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Arch Intern Med. 2008 Apr 28;168(8):832-9. doi: 10.1001/archinte.168.8.832.

Long-term effects of renin-angiotensin system-blocking therapy and a low blood pressure goal on progression of hypertensive chronic kidney disease in African Americans.

Abstract

BACKGROUND:

Antihypertensive drugs that block the renin-angiotensin system (angiotensin-converting enzyme inhibitors [ACEIs] or angiotensin receptor blockers) are recommended for patients with chronic kidney disease (CKD). A low blood pressure (BP) goal (BP, <130/80 mm Hg) is also recommended. The objective of this study was to determine the long-term effects of currently recommended BP therapy in 1094 African Americans with hypertensive CKD.

METHODS:

Multicenter cohort study following a randomized trial. Participants were 1094 African Americans with hypertensive renal disease (glomerular filtration rate, 20-65 mL/min/1.73 m2). Following a 3x2-factorial trial (1995-2001) that tested 3 drugs used as initial antihypertensive therapy (ACEIs, calcium channel blockers, and beta-blockers) and 2 levels of BP control (usual and low), we conducted a cohort study (2002-2007) in which participants were treated with ACEIs to a BP lower than 130/80 mm Hg. The outcome measures were a composite of doubling of the serum creatinine level, end-stage renal disease, or death.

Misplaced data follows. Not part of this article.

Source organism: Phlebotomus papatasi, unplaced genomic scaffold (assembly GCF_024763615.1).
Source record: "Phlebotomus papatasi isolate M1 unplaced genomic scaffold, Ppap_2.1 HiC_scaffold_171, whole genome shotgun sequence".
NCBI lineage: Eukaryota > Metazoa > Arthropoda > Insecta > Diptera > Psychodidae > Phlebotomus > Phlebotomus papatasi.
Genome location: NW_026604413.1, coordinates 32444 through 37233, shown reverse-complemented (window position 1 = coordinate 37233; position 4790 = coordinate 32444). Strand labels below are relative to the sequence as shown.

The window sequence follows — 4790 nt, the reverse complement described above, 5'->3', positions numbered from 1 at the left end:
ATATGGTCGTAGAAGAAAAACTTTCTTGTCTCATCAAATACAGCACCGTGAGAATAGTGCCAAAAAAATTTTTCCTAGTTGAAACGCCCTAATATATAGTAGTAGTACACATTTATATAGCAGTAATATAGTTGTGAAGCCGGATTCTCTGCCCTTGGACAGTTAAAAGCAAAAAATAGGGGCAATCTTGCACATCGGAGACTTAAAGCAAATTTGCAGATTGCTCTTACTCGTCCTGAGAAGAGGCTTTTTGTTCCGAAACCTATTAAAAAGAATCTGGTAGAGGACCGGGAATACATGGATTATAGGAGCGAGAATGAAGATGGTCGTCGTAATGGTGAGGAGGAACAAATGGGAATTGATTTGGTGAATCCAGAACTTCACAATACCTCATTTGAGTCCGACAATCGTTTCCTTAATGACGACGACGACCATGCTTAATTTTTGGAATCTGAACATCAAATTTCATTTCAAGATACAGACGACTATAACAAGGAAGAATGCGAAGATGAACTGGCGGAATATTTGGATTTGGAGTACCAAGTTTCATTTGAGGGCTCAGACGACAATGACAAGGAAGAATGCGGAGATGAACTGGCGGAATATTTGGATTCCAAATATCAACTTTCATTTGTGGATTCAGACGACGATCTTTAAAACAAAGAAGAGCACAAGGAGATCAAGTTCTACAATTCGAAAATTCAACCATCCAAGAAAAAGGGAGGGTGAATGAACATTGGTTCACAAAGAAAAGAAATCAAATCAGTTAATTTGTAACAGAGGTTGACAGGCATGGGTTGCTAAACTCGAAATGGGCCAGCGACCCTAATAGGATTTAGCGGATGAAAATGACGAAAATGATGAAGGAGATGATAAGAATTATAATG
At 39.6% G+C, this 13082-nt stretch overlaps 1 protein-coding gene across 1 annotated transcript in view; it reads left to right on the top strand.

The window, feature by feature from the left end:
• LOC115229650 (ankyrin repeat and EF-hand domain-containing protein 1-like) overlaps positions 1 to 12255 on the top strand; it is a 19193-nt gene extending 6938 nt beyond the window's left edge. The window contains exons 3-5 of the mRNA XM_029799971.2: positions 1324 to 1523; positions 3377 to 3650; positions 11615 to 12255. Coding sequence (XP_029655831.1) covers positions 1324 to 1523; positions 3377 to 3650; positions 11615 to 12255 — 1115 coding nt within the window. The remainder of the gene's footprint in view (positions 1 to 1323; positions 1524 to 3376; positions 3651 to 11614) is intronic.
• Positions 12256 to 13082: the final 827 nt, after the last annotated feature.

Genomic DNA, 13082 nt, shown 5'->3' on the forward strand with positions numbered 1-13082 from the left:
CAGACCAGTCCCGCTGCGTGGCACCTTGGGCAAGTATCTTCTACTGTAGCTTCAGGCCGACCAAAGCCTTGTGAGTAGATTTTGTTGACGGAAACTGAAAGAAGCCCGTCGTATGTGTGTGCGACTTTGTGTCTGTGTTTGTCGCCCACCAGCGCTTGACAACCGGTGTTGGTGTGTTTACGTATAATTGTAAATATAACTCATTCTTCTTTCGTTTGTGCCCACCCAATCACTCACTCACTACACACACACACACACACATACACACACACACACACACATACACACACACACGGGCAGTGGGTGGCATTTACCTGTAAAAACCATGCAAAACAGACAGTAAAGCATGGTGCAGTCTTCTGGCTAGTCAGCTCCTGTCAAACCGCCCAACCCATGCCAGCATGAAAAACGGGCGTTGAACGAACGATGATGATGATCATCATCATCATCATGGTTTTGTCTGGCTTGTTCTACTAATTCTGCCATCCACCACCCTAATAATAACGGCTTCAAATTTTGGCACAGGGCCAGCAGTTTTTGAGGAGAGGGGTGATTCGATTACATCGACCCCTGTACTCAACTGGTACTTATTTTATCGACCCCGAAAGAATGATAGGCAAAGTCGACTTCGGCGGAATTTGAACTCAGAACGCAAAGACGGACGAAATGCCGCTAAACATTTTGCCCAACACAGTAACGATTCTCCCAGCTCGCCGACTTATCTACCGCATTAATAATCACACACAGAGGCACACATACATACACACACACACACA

RESULTS:

During each year of the cohort study, the annual use of an ACEI or an angiotensin receptor blocker ranged from 83.7% to 89.0% (vs 38.5% to 49.8% during the trial). The mean BP in the cohort study was 133/78 mm Hg (vs 136/82 mm Hg in the trial). Overall, 567 participants experienced the primary outcome; the 10-year cumulative incidence rate was 53.9%. Of 576 participants with at least 7 years of follow-up, 33.5% experienced a slow decline in kidney function (mean annual decline in the estimated glomerular filtration rate, <1 mL/min/1.73 m2).

CONCLUSION:

Despite the benefits of renin-angiotensin system-blocking therapy on CKD progression, most African Americans with hypertensive CKD who are treated with currently recommended BP therapy continue to progress during the long term.

PMID:
18443258
[PubMed - indexed for MEDLINE]
PMCID:
PMC3870204
Free PMC Article
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